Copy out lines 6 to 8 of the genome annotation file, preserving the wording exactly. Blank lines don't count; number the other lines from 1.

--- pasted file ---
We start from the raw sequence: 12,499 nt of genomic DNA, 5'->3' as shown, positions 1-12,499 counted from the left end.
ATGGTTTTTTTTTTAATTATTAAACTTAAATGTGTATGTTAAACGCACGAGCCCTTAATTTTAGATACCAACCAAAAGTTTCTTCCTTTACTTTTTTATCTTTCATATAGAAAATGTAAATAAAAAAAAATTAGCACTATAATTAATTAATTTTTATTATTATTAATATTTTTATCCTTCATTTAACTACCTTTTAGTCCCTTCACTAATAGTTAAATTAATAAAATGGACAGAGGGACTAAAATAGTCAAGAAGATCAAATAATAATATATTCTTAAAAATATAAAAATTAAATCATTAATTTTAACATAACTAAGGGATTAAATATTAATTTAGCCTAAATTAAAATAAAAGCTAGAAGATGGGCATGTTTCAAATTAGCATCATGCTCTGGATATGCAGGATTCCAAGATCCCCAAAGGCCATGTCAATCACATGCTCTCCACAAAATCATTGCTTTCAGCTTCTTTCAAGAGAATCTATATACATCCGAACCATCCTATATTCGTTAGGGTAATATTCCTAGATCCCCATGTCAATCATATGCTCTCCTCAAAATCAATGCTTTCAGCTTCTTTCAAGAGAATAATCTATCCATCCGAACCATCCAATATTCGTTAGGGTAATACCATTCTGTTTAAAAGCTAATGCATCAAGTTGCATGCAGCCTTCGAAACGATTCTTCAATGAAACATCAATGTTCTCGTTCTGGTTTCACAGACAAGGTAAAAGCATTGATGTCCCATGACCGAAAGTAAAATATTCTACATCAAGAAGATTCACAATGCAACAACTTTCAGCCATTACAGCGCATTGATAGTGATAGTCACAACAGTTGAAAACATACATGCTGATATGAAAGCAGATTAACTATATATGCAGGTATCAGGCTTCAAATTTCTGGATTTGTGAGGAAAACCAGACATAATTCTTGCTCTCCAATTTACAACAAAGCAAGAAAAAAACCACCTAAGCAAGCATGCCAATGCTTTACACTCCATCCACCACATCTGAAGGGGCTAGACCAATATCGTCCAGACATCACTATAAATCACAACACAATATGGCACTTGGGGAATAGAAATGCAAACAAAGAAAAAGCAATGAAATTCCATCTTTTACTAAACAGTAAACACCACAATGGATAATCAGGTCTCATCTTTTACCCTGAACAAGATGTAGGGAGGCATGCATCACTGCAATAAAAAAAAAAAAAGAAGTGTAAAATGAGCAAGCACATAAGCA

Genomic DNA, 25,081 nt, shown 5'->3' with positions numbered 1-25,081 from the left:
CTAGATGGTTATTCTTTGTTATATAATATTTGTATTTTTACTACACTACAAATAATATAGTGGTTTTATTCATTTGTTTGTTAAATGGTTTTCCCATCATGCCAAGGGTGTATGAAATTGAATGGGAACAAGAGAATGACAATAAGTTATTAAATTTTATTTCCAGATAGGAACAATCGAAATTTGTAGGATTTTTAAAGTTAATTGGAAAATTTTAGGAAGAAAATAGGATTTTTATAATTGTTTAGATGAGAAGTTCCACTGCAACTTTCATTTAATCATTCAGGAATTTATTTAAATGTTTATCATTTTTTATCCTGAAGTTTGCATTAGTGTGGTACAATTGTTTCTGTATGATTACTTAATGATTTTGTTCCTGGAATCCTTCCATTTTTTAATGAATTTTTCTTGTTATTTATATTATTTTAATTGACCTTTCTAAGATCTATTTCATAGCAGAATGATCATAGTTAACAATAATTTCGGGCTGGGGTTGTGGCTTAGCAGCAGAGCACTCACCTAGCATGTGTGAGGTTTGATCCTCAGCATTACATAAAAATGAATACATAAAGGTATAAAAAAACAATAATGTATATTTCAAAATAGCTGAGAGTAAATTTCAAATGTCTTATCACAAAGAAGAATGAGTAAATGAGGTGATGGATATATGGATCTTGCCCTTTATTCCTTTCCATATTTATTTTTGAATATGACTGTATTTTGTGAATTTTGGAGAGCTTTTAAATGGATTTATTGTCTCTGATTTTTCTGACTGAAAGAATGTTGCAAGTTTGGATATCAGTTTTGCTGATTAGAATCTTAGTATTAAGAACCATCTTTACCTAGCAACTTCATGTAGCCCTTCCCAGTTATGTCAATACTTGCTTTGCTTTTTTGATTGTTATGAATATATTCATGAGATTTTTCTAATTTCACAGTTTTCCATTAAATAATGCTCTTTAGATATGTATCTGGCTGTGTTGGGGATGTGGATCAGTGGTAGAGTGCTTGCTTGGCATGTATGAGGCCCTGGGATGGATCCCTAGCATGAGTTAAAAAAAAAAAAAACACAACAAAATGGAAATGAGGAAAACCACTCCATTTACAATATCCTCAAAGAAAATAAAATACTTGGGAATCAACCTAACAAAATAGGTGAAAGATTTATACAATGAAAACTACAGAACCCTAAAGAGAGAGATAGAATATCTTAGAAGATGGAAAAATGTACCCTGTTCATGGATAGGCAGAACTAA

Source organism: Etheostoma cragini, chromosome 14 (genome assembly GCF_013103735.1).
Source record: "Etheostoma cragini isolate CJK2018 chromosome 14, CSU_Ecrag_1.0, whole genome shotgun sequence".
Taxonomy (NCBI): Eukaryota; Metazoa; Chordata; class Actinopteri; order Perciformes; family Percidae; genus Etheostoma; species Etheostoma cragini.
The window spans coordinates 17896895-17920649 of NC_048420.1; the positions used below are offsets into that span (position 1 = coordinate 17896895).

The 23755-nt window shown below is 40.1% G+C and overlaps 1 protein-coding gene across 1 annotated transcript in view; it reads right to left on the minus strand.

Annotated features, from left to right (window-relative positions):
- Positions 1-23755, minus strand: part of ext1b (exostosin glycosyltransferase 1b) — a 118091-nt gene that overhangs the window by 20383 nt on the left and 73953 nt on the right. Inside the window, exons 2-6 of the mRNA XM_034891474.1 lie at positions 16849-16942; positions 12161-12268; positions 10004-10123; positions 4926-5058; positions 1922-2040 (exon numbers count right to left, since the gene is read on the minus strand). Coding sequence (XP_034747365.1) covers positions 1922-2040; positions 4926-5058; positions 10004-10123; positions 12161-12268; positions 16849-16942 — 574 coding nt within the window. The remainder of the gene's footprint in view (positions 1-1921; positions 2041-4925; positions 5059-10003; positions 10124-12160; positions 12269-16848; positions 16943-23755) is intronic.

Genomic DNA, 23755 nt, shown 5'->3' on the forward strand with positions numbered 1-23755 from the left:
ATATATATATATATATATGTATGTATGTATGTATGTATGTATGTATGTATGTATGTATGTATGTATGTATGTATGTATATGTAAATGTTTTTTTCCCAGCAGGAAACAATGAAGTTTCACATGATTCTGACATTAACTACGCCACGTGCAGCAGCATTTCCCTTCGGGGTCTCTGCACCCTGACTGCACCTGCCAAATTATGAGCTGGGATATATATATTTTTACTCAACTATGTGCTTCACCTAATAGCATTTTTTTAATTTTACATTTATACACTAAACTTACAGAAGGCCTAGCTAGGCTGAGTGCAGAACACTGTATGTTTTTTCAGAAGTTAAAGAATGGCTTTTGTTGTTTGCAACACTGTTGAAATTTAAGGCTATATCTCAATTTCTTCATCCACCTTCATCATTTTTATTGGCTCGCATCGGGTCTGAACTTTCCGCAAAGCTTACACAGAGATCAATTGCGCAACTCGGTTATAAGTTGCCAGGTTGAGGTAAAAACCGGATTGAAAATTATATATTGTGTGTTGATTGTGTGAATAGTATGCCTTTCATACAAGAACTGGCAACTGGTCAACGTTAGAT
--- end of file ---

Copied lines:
Source record: "Etheostoma cragini isolate CJK2018 chromosome 14, CSU_Ecrag_1.0, whole genome shotgun sequence".
Taxonomy (NCBI): Eukaryota; Metazoa; Chordata; class Actinopteri; order Perciformes; family Percidae; genus Etheostoma; species Etheostoma cragini.
The window spans coordinates 17896895-17920649 of NC_048420.1; the positions used below are offsets into that span (position 1 = coordinate 17896895).